Further to Dr Deborah Colvin’s letter regarding Hackney (4 February) and that of Honor Cooper (5 February), here in Greater Manchester there is clearly a difference between the rollout of vaccinations in largely white, affluent suburban areas and more diverse inner-city areas with poorer health indices.
GP lists in the former have fewer people in the higher priority groups, to the extent that even two weeks ago, people in their 50s with no underlying health conditions were being offered vaccinations by at least one surgery that had already completed the vaccination of patients from the priority groups. Meanwhile, in the inner city, at least one centre is still only on group four and was closed for a day due to lack of vaccines in the past week.
Surely, for equity, once a GP practice has offered vaccines to its most vulnerable patients, supplies should be diverted to those centres that have greater numbers in those vulnerable groups rather than be offered to those who are less vulnerable? In these times of databases, it must be possible to monitor these anomalies and address them speedily.
I also question the rollout of vaccines to staff in, for example, various local government services, who have been working from home since last April and who will continue to do so for the foreseeable future. Why them and not the police, or teachers?
• I was interested to read the letter from Dr Deborah Colvin. Last Wednesday, I accompanied my 73-year-old husband to a centre in the south-east for his vaccination. On seeing only a few vaccine receivers around, I asked if they had any spare. They asked my age (64) and circumstances (I am the main carer for my father aged 93). The latter got me a jab, which they were happy to give and me to receive. I am no advocate for queue jumping, but if there is no queue it is surely better to use the capacity there is on the day.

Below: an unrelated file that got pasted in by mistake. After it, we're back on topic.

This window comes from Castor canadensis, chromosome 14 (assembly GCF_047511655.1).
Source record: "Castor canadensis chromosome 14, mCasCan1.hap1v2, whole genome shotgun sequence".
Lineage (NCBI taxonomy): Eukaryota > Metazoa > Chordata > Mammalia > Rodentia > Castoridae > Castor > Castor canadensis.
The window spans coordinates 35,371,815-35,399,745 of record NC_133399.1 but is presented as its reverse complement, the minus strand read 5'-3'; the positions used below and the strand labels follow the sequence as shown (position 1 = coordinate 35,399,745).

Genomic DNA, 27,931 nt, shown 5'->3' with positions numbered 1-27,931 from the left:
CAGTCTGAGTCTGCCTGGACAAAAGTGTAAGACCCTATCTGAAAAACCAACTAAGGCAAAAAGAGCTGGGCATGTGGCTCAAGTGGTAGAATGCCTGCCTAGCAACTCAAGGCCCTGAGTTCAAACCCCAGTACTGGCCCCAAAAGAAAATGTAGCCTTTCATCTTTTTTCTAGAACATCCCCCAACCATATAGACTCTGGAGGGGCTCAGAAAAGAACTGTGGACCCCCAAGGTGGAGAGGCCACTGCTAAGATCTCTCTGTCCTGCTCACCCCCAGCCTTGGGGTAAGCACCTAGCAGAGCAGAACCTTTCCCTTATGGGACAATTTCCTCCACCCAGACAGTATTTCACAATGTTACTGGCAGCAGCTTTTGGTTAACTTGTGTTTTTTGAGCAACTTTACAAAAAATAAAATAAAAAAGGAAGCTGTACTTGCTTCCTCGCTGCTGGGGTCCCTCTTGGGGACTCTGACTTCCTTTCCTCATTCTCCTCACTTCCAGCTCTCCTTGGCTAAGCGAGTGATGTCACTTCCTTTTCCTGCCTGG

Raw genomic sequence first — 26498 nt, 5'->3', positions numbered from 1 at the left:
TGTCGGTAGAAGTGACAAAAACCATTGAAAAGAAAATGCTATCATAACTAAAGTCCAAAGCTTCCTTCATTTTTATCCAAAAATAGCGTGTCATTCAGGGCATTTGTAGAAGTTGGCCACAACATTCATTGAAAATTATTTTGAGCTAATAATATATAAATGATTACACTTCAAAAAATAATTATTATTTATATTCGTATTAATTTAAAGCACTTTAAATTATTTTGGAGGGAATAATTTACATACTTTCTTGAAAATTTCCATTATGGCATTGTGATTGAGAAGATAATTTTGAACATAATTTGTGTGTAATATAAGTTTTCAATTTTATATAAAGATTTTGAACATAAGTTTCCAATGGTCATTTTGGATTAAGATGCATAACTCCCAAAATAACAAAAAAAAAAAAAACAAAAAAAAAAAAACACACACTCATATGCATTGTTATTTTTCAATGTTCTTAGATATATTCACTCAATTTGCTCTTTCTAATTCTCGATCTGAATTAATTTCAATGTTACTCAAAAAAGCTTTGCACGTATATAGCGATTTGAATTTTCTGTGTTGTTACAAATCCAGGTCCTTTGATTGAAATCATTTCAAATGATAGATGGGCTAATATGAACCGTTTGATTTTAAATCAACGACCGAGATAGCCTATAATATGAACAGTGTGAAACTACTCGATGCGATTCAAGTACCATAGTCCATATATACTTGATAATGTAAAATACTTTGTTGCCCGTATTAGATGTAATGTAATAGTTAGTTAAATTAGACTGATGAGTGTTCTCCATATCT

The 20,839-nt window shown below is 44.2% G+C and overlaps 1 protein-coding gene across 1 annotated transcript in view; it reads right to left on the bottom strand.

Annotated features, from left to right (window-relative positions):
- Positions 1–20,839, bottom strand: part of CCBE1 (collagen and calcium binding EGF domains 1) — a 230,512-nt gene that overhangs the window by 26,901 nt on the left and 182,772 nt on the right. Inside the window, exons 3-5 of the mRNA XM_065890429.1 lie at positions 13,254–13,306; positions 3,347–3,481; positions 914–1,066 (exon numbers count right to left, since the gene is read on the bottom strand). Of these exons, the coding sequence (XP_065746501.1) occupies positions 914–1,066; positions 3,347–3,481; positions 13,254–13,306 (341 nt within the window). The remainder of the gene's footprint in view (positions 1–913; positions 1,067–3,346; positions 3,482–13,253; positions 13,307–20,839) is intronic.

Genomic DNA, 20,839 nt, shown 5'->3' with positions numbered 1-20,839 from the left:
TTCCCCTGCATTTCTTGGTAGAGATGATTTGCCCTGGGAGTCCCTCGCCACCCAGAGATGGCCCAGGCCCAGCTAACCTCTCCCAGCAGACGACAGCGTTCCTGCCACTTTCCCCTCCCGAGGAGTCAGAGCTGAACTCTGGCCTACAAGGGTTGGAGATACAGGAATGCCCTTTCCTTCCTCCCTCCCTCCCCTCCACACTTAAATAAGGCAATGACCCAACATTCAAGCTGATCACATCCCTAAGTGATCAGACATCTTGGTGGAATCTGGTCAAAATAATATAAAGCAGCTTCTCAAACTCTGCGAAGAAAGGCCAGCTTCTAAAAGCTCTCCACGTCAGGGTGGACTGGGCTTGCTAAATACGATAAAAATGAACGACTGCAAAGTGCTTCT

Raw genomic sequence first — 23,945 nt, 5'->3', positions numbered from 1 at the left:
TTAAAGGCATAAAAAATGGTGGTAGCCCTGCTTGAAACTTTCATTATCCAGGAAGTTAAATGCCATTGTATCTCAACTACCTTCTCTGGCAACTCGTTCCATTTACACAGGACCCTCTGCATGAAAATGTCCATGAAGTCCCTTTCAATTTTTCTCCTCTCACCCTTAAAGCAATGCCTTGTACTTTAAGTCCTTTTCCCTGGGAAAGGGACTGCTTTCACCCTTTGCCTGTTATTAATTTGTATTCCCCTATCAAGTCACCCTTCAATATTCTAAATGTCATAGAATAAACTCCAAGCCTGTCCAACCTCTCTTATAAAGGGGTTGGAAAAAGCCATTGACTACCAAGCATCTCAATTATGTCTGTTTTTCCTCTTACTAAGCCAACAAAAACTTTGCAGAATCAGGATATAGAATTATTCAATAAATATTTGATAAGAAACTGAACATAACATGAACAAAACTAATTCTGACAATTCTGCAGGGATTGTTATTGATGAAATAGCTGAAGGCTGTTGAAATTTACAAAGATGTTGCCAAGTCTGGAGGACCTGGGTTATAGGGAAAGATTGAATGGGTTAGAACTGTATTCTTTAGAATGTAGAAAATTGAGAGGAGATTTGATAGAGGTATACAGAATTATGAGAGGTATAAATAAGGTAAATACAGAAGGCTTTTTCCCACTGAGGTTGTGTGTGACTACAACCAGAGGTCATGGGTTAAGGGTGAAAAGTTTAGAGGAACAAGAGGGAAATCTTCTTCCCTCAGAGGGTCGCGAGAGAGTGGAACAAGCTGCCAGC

Tunbridge Wells, Kent
• Martin Kettle is right to point out where the credit really lies for the successful vaccine rollout (Johnson is on the crest of a vaccine wave. Labour will just have to ride it out, 3 February), but he forgets one group of people – volunteers.
In just one corner of Coventry, there are 85 people on a seven-day rota, happy to be paid nothing to act as car park attendants, to staff a reception desk, wipe down surfaces, and generally help sometimes confused people to get the jab, which is administered by local medical staff and pharmacists.
This is all locally organised and locally run – a wonderful coming together of communities up and down the country, and absolutely nothing to do with Boris Johnson and Matt Hancock. Contrast this with the government funnelling huge amounts of money to their chums via the so-called fast-track procurement approach, which was criticised by the National Audit Office.
If the vaccine volunteers in Coventry are typical they don’t want praise – that’s not why they do it. But to see Johnson/Hancock taking the credit is galling indeed.
• Serco-led centralised test and trace has been an expensive profiteering disaster. NHS-led and locally delivered virus vaccination programme has been world-beating. Any lessons to be learned here?
Dr Ray Jones